Many people associate breeding season with spring time, but depending whether the species is a year-round resident or a migratory visitor, breeding and rearing young can occur anywhere from February and March all the way up until late summer, with some species still rearing young right through September.
Species that are wrapping up their breeding activity tend to disperse – they are no longer tied down to a specific habitat or breeding territory. Having said this, now is the time of year to be on the lookout for species that perhaps you don’t normally see in your yard.
For example, over the last week I have been seeing mountain chickadees in my yard. This is an example of a species that is a year-round resident of the central highlands area, but during breeding season it is generally confined to the higher elevations.
Now that mountain chickadees are finishing up rearing their young, they are leaving their breeding territories and are showing up in more urban settings, such as my yard which is right off of Rosser Street.
Another example of a species that you are likely to see now that breeding is winding down is Bullock’s orioles. It is not uncommon for people to see them in the spring when they first arrive. However, they don’t stay in residential settings for very long. As they prepare to establish a breeding territory they gravitate to their preferred habitat, which is a riparian habitat with old-growth cottonwood trees. Months later, when they are finished rearing their young, they show up again in residential settings before leaving in mid-August.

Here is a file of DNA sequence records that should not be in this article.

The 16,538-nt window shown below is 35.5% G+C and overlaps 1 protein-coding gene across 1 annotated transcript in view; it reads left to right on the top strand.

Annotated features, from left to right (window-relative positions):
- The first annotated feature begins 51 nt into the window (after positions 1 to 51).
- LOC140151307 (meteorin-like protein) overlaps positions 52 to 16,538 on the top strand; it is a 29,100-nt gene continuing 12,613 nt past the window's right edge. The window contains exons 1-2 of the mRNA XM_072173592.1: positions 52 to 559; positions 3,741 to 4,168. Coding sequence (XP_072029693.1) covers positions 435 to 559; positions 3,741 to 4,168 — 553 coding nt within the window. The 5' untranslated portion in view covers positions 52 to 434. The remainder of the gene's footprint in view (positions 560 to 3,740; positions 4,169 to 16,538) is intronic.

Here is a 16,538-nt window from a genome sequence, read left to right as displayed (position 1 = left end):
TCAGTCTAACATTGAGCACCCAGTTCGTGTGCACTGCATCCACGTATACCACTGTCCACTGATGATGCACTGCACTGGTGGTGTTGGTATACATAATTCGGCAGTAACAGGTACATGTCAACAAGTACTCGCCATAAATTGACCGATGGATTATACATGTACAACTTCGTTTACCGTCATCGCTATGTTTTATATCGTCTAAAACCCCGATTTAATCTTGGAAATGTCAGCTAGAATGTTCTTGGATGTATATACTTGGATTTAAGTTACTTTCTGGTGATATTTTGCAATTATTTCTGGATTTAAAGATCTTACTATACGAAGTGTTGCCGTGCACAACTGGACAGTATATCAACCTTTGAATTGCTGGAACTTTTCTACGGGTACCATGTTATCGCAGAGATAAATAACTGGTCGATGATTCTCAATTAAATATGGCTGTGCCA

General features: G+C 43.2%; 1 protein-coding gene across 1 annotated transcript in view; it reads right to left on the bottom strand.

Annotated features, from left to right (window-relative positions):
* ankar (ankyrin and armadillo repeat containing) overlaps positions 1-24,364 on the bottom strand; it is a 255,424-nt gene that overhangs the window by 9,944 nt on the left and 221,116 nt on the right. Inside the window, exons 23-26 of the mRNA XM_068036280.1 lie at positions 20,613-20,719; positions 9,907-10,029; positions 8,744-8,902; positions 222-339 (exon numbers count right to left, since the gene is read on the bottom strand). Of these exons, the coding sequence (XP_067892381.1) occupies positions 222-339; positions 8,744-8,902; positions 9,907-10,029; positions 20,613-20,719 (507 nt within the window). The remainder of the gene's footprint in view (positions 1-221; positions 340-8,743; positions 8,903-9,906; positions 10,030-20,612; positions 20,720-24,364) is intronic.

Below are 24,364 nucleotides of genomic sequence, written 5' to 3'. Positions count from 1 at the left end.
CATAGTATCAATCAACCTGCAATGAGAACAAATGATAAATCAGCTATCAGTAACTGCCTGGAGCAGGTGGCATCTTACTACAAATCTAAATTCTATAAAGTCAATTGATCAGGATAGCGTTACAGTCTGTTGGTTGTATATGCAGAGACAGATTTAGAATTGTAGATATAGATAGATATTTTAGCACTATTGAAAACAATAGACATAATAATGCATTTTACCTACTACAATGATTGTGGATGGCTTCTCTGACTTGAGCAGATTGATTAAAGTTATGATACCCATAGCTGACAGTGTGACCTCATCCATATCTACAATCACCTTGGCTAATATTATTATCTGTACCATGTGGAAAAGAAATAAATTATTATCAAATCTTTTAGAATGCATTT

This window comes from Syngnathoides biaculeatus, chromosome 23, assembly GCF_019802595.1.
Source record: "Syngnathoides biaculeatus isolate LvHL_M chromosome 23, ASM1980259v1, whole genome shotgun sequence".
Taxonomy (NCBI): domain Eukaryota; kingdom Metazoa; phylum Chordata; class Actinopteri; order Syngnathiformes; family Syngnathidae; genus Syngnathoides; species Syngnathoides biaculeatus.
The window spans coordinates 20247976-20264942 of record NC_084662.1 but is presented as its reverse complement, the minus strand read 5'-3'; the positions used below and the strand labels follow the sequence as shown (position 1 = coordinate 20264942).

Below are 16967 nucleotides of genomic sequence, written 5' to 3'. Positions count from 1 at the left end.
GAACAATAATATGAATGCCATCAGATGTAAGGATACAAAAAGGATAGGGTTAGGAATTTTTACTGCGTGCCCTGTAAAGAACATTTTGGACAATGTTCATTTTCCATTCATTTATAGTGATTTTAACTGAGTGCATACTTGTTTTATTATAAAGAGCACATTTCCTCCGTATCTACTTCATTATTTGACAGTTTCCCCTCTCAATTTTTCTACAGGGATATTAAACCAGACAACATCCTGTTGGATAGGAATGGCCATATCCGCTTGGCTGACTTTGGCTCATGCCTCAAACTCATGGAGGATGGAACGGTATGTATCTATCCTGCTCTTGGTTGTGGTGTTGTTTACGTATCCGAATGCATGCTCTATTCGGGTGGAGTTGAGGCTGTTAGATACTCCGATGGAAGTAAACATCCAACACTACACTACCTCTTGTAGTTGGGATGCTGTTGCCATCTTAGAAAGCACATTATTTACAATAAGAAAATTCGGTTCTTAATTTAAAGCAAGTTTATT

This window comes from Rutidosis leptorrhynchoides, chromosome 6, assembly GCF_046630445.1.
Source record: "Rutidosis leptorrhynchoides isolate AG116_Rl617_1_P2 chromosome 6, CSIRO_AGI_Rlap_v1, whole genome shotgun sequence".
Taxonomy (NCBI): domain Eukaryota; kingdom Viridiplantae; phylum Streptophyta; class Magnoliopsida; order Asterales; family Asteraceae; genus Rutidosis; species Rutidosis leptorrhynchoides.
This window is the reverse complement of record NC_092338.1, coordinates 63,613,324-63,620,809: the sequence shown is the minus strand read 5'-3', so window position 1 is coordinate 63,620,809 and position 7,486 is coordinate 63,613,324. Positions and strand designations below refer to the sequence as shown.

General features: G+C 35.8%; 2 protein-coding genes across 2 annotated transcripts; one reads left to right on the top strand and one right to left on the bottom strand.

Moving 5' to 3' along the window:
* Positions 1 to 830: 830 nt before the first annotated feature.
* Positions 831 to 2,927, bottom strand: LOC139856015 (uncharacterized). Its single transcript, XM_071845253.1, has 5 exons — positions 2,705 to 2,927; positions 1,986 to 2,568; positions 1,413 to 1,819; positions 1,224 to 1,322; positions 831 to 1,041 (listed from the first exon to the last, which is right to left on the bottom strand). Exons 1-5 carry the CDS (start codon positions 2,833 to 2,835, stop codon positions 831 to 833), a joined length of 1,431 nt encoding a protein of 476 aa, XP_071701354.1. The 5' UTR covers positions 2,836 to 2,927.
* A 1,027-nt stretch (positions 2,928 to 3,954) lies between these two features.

Last Friday I saw my first rufous hummingbird of the year. This is another example of a species which has finished breeding and is already headed south! Rufous hummingbirds are an absolute marvel. In the spring they pass through the Prescott area very quickly as they move from their winter range in Southern Mexico and Central America and move into North America, many of them going as far north as Alaska where they will breed and rear their young.
The breeding season that far north is very brief, and they are already leaving their northern home, making their way south for the winter. The migration behavior of hummingbirds is a remarkable feat. People tend to think of hummingbirds as being frail because of their size. However, for being so small, they are incredibly tough and hardy. The average weight of a rufous hummingbird is only 3.4 grams, yet they migrate thousands of miles each year when they move between their winter and summer range.
I have heard reports this past week of common nighthawks out at the north shore of Willow Lake by the boat dock. If you are working on adding birds to your 2012 Centennial Challenge list, this would be a good species to get on your list. I personally have not gotten out to the lake to see them yet, and there is a very narrow window of opportunity to see them before they continue to move south. The best time to try and see them is right at sundown.
On a daily basis we get conflicting reports from customers on the level of bird activity they are seeing in their yard. Many folks say they have so many goldfinches that they are being eaten out of house and home. However, the very next customer to walk through the door will comment that they have very few goldfinches! The same can be said for hummingbird numbers.